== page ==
Saturday, May 1, 2004

A guide to guide numbers (and how knowing about guide numbers will make your flash photography more successful)


By James Booth

What the heck is a guide number and why is it important? I often wondered this myself. Had I taken the trouble to learn, a lot of my earlier attempts at flash photography would have been more successful. In essence, a guide number, or flash factor, is a measurement of light output for a given flash at a given film speed. In this article, I will attempt to be your guide to the guide number system.

"A guide number is a measurement of light output for a given flash at a given film speed"

Follow me please

For each flash unit, the manufacturer determines the guide number by taking into account the light output, multiplication factor of the reflector, and ambient environmental reflective qualities. Generally, the published guide number for a flash is usually for use with 100 speed film. Because of the varying light sensitivities of the different film speeds, the guide number will change as the film speed changes. This is why it's important to hang on to those instruction manuals. Each of my flash manuals has a guide number chart for that flash's guide number by film speed. Figure A shows the guide number chart for my SunPak AP-52 flash.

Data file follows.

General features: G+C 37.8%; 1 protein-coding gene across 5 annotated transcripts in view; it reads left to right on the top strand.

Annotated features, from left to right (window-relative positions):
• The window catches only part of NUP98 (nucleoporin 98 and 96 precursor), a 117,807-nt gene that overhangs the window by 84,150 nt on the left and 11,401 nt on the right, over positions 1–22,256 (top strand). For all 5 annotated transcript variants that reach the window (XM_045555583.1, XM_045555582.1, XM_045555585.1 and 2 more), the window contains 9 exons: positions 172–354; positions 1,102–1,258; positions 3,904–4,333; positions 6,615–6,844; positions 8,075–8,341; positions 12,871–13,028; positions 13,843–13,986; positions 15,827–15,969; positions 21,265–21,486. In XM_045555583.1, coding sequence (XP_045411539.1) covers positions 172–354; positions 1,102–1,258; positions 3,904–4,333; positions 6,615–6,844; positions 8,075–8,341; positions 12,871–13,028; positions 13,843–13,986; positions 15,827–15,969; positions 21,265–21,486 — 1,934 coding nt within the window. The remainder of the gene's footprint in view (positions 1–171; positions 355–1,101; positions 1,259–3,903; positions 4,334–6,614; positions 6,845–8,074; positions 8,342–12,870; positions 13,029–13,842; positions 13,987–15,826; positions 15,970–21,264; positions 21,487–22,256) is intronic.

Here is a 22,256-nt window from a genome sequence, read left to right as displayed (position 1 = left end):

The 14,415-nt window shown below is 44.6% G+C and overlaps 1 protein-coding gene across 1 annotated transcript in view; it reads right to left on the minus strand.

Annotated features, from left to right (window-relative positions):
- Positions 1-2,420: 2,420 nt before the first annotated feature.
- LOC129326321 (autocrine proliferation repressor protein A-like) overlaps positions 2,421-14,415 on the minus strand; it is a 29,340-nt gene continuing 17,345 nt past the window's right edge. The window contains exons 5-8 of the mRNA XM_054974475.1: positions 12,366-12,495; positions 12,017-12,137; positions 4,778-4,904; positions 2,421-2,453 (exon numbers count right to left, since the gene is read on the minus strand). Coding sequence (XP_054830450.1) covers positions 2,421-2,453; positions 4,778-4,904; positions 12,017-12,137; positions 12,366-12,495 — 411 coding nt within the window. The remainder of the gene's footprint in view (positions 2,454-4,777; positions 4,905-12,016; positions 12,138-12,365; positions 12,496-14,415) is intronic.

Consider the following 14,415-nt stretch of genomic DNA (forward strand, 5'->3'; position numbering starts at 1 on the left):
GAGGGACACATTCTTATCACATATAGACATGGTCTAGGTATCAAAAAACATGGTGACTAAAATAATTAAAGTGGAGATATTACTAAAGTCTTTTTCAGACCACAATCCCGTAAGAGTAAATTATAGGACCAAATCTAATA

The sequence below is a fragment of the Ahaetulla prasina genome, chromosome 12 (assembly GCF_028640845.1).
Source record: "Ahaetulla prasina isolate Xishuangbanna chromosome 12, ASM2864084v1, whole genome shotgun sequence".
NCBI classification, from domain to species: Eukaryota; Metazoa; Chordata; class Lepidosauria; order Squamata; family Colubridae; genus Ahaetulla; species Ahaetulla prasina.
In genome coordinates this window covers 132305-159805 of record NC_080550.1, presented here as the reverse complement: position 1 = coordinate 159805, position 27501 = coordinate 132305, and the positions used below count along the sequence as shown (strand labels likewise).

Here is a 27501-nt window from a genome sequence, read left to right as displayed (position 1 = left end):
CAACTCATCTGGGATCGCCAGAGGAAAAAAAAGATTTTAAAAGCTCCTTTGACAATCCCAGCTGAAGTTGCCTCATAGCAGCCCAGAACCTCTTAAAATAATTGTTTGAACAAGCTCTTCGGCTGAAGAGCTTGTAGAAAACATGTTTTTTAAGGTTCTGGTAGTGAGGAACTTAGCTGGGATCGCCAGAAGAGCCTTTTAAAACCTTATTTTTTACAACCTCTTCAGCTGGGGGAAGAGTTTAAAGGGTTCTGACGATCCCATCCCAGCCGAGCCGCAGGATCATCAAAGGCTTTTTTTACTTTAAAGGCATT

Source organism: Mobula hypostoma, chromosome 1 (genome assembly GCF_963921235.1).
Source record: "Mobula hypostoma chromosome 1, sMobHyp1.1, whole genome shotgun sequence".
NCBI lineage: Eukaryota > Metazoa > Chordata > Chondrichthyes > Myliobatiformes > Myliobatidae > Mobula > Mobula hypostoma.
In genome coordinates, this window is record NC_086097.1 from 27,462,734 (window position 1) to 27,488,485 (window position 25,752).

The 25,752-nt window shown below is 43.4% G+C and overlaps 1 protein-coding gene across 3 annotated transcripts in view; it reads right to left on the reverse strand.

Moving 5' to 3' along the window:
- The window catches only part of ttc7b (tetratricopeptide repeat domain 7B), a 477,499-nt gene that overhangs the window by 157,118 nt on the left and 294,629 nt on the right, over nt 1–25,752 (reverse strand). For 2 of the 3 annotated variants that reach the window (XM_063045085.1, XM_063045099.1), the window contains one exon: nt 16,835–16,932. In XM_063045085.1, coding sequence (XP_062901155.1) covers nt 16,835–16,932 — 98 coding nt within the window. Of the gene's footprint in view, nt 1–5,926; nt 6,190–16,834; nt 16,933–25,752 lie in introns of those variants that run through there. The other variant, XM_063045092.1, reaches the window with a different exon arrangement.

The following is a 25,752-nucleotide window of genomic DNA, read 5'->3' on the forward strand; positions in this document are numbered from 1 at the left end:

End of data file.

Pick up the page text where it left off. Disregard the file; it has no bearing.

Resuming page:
Notice the guide number (GN) changes by film speed. (click for larger image)

This way please

So why is it important to know about guide numbers? Do you use a flash meter? If so, then you probably don't have much need for guide numbers. But if you want to take flash photos and don't have a flash meter, guide numbers can save you a lot of trial and error and go a long way toward making your photos come out better. Knowing about guide numbers can also help you in choosing a new flash or strobe by making sure you don't get one that's too weak for your needs. The higher the guide number, or GN, the more intense the light output.

By utilizing the guide number system you can better estimate the proper aperture setting, or f/stop, to use in order to get the best depth of field for your shot. So what's depth of field? Depth of field is the range of sharpness from the closest object in your shot, to the farthest. For more information on depth of field see my article "An in-depth guide to Depth of Field" in this month's issue of Connected Photographer at

How will knowing a flash's guide number give you the appropriate aperture setting? If you divide the GN by the distance in feet the light travels to your subject, the resulting number will be the f/stop to use for the best depth of field. When figuring the distance the light travels, remember to take into account the distance from the flash to any reflective surface. For example, if you're using an umbrella reflector or bouncing off the ceiling, the measured distance is from the flash to the umbrella or ceiling, then from there to your subject.